Sunday, 22 January 2012

SVPAP Member Blog Spot -- Cathy Mabius

 I have to admit that I like to be outdoors... but plein air painting is so much more than just enjoying time outside.  As any plein air painter will attest, we have to be our own sherpas and put up with the vagaries of weather, insects, distractions by the dozen and forgo our personal comfort in order to do it.  And, amazingly we do it willingly! 
 Why, because it is so important to capture what our eyes see, but a camera cannot... the colors, the values and the experience of being there.  
 In the top photo, you'll see me painting.   The above photo is of one of the plein air studies that I did that day.  I know that I would never have gotten this painting from just snapping a few photos and trying to recreate it in the studio.  It was done fast, as it was almost the end of the day for the event (Harrisburg Gallery Walk 2009 at the Governor's Residence) and sun was low and intense.  I got at least 90 % of it done in a half hour.  Later in the studio, when I was shoring up the brick wall and tightening those edges, I pulled up the digital photo that I knew I took.  It was hard to find, because none of the brilliant light was there, the red brick wall, well, looked red and the overhanging tree was a bit bland.  I didn't follow the photo except for seeing the structure of the tops of the pillars, etc.  I honored the colors that I put down that day.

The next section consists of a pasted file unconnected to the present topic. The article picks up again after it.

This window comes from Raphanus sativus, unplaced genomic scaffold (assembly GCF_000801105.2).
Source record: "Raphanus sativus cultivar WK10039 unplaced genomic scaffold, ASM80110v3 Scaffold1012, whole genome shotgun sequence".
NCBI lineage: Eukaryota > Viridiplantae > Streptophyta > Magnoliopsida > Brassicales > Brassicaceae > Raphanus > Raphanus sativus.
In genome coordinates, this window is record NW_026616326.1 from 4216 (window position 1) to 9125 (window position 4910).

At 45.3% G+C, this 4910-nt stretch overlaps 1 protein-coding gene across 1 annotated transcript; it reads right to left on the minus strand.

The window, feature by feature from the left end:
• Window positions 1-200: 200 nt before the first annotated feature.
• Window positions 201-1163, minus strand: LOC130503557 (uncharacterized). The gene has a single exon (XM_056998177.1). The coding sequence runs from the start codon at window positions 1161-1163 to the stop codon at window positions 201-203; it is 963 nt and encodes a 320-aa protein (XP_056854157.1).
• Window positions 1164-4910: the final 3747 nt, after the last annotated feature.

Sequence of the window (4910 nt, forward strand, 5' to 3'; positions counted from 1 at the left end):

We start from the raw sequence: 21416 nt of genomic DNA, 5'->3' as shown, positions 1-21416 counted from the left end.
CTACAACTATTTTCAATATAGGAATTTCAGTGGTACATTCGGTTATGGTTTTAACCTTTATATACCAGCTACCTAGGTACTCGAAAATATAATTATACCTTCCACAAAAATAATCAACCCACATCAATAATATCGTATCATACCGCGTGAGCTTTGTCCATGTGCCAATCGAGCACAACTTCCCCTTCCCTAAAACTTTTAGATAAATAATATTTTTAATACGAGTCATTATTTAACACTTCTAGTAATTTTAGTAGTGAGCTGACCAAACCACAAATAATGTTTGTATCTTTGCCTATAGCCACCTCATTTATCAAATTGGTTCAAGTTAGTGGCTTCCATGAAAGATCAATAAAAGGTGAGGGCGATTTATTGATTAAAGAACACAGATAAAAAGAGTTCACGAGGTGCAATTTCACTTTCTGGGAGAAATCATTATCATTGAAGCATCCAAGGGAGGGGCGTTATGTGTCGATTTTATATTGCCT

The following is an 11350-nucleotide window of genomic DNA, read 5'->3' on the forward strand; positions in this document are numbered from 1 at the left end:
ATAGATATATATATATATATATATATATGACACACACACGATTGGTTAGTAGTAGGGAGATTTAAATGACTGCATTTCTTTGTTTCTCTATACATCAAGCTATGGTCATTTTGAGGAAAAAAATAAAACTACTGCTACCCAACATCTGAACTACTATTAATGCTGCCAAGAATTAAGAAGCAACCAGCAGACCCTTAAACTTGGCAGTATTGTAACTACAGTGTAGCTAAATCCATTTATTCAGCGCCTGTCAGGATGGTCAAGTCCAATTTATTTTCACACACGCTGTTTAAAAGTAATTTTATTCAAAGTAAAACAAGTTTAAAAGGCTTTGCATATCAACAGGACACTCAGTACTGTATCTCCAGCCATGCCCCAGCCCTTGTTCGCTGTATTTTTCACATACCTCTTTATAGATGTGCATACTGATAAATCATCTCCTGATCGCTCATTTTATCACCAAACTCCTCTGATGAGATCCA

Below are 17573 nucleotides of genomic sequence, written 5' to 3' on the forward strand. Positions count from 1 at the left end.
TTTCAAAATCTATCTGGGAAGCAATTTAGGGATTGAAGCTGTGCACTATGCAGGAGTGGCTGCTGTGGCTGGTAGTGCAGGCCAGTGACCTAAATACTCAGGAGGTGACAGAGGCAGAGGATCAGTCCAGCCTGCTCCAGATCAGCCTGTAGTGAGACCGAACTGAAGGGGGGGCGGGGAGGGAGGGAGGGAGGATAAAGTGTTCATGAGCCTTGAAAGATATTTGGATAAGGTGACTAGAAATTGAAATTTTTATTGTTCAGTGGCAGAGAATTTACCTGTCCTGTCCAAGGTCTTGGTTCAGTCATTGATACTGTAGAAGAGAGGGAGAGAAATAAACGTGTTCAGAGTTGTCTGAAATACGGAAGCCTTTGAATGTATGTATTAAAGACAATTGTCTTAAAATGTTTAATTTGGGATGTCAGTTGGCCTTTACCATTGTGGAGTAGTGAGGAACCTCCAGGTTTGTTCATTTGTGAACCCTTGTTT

That is what plein air painting is all about for me -- gathering information that I can't get in any other way than sitting there and getting it done.  Despite the bugs, the sweltering heat and passing people commenting on my painting -- good and bad  (I remember a comment from one man as I was just starting to block in a painting -- he told me to "keep with painting, you'll get there one day...")
 Here's another plein air done while painting with fellow SVPAP painter, Sharon Benner, in Gettysburg. In some respects, yes, it is a bit crude and a gutteral response.  But it is an honest response, which is what plein air is all about.
Lastly, I'll share a little study done near New Hope, PA.  The coolness in the shade was wonderful and the sense of light was so delicate.  This one hasn't been out of the studio.  Not because I don't think it worthy of going to a gallery, but because its value is for me is to have as a reference when I finally get time to create a larger studio piece from it.

Hopefully this gives you a bit of insight into how I approach plein air painting...  HAPPY PAINTING.


Claire Beadon Carnell said...

Cathy, it is wonderful to read your comments on how you approach your work. You have a wonderful way of capturing the light and essence of a scene.
I think I would just hang on to the New Hope piece and never let it go!

Cecelia Lyden said...

Wonderful commentary, Kathy and beautiful paintings--that onlooker certainly was perceptive--"just keep painting--you'll get there". thank you for sharing this amusing anecdote.

Larry Lerew said...

I like your comments about gathering visual information through personal observations while enjoying this unique and special life experience as a plein air artist. Thanks for sharing and seeing the world with paint. We truly enjoy your efforts.